Proper use of headers in php

Headers seem to always give me trouble.  There seems to be the rule that they must be the first code to get executed on the page, but I always run into trouble when I need to use multiple headers or different headers based on the outcome of an if/else.  The project I'm working on specifically is an excel export of a database but the client doesn't want to have to login.  So I have to at least put a noindex/nofollow robot on the page.  When I add the doctype, <html>, <head>, <body> tags to put the robot in I get the error with the headers not being at the top.  This rule seems to be enforced at times and not at others.  There must be something I'm not seeing that triggers it.

My question is (all though maybe broad) what is the proper use of headers? or if anything how to get around this rule or what alternatives there are to headers.
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Hugh McCurdyConnect With a Mentor Commented:
You could use ob_start() and ob_end_flush().

Please read the manual page for ob_start()

What I've done is issue an ob_start() right at the beginning; right after session_start() in my code.  Then after I get past the last header() call, I issue an ob_end_flush() to write out all the HTML code that is pending.  Of course, if I call header() instead, then the ob_end_flush() never happens.

I'm sure there are other approaches but this one has worked for me.


The general rule is that headers must be sent before any page output is done from any source.  PHP, lines in HTML, etc.  Check out the following page from the php reference manual.


Slick812Connect With a Mentor Commented:
greetings andrewaiello, because of the way internet data exchange takes place, a PHP page must always have finished writing the HTML page headers, before any page HTML output is added to the server output buffer. many use the ob_start() with good success.
I have just used an output string to store all of the usual ECHO statements in a PHP page, and then set headers depending on the database select results.

first was -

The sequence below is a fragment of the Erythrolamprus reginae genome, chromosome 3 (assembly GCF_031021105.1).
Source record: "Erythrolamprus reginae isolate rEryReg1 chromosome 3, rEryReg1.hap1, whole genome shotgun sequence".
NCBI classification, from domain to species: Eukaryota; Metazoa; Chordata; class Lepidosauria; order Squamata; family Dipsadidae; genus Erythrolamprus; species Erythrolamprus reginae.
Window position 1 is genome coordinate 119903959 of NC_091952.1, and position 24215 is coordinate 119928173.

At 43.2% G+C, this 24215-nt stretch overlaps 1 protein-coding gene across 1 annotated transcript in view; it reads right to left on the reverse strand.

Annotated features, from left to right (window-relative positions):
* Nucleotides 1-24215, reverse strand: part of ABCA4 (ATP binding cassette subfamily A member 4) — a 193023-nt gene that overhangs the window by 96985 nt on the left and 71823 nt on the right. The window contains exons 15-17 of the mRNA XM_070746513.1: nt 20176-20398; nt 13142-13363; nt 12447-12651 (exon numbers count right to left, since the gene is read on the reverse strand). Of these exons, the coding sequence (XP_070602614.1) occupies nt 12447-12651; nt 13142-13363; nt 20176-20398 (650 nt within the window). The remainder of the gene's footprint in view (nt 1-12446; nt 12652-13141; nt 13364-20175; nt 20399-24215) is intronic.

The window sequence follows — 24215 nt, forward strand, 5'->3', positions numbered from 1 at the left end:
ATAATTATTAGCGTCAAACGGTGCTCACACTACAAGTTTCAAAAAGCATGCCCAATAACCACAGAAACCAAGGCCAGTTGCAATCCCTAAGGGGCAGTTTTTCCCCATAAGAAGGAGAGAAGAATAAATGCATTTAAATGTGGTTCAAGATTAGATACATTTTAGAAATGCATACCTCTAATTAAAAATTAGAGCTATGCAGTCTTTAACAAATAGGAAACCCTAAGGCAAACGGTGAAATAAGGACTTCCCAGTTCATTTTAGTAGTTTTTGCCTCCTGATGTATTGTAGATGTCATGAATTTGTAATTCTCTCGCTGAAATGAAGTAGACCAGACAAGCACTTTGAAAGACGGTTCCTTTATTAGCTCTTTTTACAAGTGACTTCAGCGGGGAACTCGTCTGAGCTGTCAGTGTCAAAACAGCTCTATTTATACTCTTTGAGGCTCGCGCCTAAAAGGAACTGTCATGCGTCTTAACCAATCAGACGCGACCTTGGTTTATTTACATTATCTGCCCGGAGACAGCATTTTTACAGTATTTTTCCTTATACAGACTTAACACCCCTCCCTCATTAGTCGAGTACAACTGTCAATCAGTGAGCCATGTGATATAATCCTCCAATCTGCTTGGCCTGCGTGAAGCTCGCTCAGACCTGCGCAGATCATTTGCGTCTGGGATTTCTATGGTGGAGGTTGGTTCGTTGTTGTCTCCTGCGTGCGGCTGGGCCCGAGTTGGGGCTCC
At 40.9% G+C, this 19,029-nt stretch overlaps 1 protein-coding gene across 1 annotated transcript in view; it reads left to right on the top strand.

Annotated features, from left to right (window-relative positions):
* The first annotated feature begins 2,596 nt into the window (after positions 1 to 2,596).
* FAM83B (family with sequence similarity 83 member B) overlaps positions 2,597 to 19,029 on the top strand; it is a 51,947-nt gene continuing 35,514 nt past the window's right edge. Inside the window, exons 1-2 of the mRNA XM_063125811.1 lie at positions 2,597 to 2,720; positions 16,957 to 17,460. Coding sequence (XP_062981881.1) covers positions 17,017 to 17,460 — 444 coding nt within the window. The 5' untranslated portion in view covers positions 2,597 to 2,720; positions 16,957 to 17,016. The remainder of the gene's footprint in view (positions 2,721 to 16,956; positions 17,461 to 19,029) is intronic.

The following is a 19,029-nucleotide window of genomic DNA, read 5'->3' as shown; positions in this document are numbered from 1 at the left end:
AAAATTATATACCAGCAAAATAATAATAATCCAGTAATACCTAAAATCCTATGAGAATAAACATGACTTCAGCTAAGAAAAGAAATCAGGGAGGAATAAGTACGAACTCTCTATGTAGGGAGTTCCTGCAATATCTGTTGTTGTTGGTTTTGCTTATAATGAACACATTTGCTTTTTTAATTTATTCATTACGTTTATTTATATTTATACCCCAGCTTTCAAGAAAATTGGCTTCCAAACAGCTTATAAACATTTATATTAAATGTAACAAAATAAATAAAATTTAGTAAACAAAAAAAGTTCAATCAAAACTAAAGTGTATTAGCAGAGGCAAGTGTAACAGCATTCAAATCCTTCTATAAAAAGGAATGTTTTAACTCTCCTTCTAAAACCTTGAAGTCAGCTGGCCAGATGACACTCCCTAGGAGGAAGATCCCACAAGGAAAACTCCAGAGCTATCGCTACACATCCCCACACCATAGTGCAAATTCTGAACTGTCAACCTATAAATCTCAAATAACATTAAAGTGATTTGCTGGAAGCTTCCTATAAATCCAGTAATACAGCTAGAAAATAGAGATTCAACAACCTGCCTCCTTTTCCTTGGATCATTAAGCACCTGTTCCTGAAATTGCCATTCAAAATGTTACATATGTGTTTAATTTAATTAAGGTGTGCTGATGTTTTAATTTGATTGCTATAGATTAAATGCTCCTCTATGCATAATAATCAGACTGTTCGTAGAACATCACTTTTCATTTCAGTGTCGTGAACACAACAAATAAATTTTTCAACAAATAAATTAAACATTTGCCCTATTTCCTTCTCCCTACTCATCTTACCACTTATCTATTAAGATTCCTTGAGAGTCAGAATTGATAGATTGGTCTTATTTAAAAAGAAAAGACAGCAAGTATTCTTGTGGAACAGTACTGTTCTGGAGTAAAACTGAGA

echo "<html><head><title>new</title></head><body>";

changed to -
$output = "<html><head><title>new</title></head><body>";

//test for DB -
if ($row['retrive']== 'someValue')
     setcookie(retrive', $row['retrive']);// cookies are header stuff
     $output .= '<b>'.$row['retrive'].'</b>';

//last thing you do is echo output
echo $output;
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neorushConnect With a Mentor Commented:
The reason that the rule seems to be "randomly" enforced is because of PHP's effort to help you out.  As mentioned by hmccurdy, php has output buffering, and php is smart enough to actually delay the output of the page until at has a decent amount ready to send since this is more efficient.  If PHP detects a header it will move it to the start of the output buffering before it is flushed because it knows this is correct.
e.g. a page like :
<?php header("Content-Type: text/html"); ?>
...lots of html code here....
will probably not cause an error (depending on how the server is configured) But a page like:

...lots of html code here..
<?php header("Content-Type: text/html"); ?>

will almost certainly throw an error.

The reasons headers MUST be first as the HTML specification, when you load a page it actually looks like this (your browser hides headers since this is not technically the "source" of the page):

User-Agent      Mozilla/5.0 (Windows NT 6.1; rv:6.0.2) Gecko/20100101 Firefox/6.0.2
Accept      text/html,application/xhtml+xml,application/xml;q=0.9,*/*;q=0.8
Accept-Language      en-us,en;q=0.5
Accept-Encoding      gzip, deflate
Accept-Charset      ISO-8859-1,utf-8;q=0.7,*;q=0.7
Connection      keep-alive
<!DOCTYPE html PUBLIC "-//W3C//DTD XHTML 1.0 Strict//EN" "">
<html xmlns="">
....lots of html code....

"Host" to "Connection" are all headers, which you could change with PHP's header() function.  No, there is no real alternative to headers, its sort of like asking what the alternative to HTML would be.  There are a few, but none you'd know about or want to try and use.
Hugh McCurdyCommented:
neorush, thanks for the excellent explanation.
andrewaielloAuthor Commented:
Okay, I've read all of your reply and have been doing a lot of reading.  Just off the bat I did get what I needed to work.  It was just a little more playing around with the ordering of my code.  But, I do have a lot of leads on things to research.  I just got back and saw from slick82's post and down now.  I didn't realize php headers were associated with HTML headers in anyway until I read the definition 10 million times.    

To hmccurdy, ob_start() pretty much just ensures that your header() lines come before any other outputted code, correct?  It seems anything after the ob_start() will not execute until you issue the ob_end_flush() (except header() lines)?  That is what I gathered from the explanation.  I still don't know of all the ways you can use ob_start() with the callback functions and everything yet.  So that may open up options to use it in other ways, I'm still looking in to it.

Thank you all for replying, I have a lot of new leads on things to research.  And I now understand headers more.


I like the idea of what slick82 posted, I didn't think of that.

Thank you, for all of your replys.
Hugh McCurdyCommented:
To hmccurdy, ob_start() pretty much just ensures that your header() lines come before any other outputted code, correct?

Yes.  I put ob_start right at the top of my page.  The first line of some of my pages look like this

<?php session_start(); ob_start(); ?>
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